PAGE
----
Unlike Bezos and Branson, the stock market failed to launch, explains Mike Larson, editor of Safe Money Report.
Indeed, it just tumbled back to earth, with the Dow Jones Industrial Average shedding 300 points on Friday before suffering its worst drop since October on Monday.
So, what happened? Why was there so much excitement in Texas…but so little in New York? And, more importantly, what does the sell-off say about the future, especially now that we got quite the “Turnaround Tuesday?”
First, the stock market has been getting “narrower” for a while. In plain English, the major averages have been rising thanks to the performance of a handful of very large, widely held stocks. But fewer and fewer stocks have been participating in the advance behind the scenes. This left markets vulnerable to a volatility spike.
Just look at the performance gap between something like the iShares Russell 2000 ETF (IWM) and the SPDR S&P 500 ETF (SPY). The more diversified, smaller-capitalization IWM is up roughly 1% over the past three months. Meanwhile, the more concentrated, larger-capitalization SPY is up about 7%.
Second, worries about the delta variant of Covid-19 have taken a lot of steam out of the “reopening” and travel trades. For instance, the US Global Jets ETF (JETS) that owns shares of all the major US airlines and several foreign ones dropped 7% in the last month.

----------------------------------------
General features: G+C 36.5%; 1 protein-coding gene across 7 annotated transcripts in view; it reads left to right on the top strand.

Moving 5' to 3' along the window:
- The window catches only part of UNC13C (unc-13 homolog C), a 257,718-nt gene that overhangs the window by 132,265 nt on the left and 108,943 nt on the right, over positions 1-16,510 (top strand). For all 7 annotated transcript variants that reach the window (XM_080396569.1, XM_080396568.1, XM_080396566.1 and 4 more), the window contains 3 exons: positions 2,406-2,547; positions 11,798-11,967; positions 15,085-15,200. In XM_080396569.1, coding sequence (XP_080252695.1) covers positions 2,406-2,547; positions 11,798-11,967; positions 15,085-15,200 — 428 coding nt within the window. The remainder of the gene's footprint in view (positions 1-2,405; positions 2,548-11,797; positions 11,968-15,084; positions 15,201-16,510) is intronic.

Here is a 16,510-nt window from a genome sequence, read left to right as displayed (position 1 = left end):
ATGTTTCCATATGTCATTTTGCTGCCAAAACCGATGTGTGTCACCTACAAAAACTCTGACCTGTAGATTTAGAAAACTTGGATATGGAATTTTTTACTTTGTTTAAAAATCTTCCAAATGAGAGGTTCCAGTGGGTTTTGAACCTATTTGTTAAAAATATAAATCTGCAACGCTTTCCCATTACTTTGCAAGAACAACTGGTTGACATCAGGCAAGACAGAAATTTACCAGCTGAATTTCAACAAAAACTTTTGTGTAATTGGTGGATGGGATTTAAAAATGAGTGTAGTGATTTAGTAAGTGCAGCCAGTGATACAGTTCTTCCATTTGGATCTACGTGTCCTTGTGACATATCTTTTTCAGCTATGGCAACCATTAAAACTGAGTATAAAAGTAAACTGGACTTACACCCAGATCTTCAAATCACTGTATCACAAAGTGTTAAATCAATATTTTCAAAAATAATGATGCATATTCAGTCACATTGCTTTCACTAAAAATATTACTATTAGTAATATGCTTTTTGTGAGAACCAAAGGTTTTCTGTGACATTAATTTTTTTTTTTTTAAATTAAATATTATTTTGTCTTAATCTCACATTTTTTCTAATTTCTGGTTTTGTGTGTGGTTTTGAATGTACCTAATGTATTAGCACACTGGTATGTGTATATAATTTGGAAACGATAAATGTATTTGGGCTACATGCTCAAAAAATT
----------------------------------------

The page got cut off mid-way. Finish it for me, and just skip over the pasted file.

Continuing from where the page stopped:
Third, concerns are still festering in the background about the Federal Reserve. A handful of Fed speakers said recently that they want to start the tapering discussion. The Fed is currently buying $120 billion in mortgage and Treasury bonds each month.
But does this week’s action mean the market is going to fall apart? Are these forces going to give us anything more than a modest correction?
Put me in the “no” camp for now…and I would’ve said the same thing even if markets didn’t rally back yesterday. Here’s why…
For one thing, the delta variant shouldn’t result in anything like what we saw last year. Tens of millions of people are vaccinated now, which will keep a lid on cases and reduce the severity of any infections. There’s also little appetite for the reintroduction of widespread, 2020-style restrictions on business activity and consumer mobility.
For another thing, this Fed is extremely unlikely to slam on the policy brakes, regardless of the latest troublesome inflation data. Why? This group of policymakers is perhaps the most beholden to the markets I’ve ever seen. They won’t take away Wall Street’s “free money” punch bowl unless they absolutely, positively have to.
Bottom line? The sell-off isn’t a reason to panic. I’m still bullish on highly rated, income-generating stocks and other yield-oriented investment strategies. I’m still bullish on precious metals and miners.
I’m also still excited to share more details with you about those in the months ahead, including in person at the MoneyShow Las Vegas. The conference runs from Sept. 12-14 at the Bally’s/Paris Hotel.
My schedule has been expanded to include two presentations now—with one each focused on those two kinds of opportunities. Here are the times and details:
And here is the link you can use to get more details and register.
Safe Money Report focuses on these kinds of stocks, which include names in the consumer staples, food and beverage, retail, and healthcare sectors. Visit Safe Money Report here.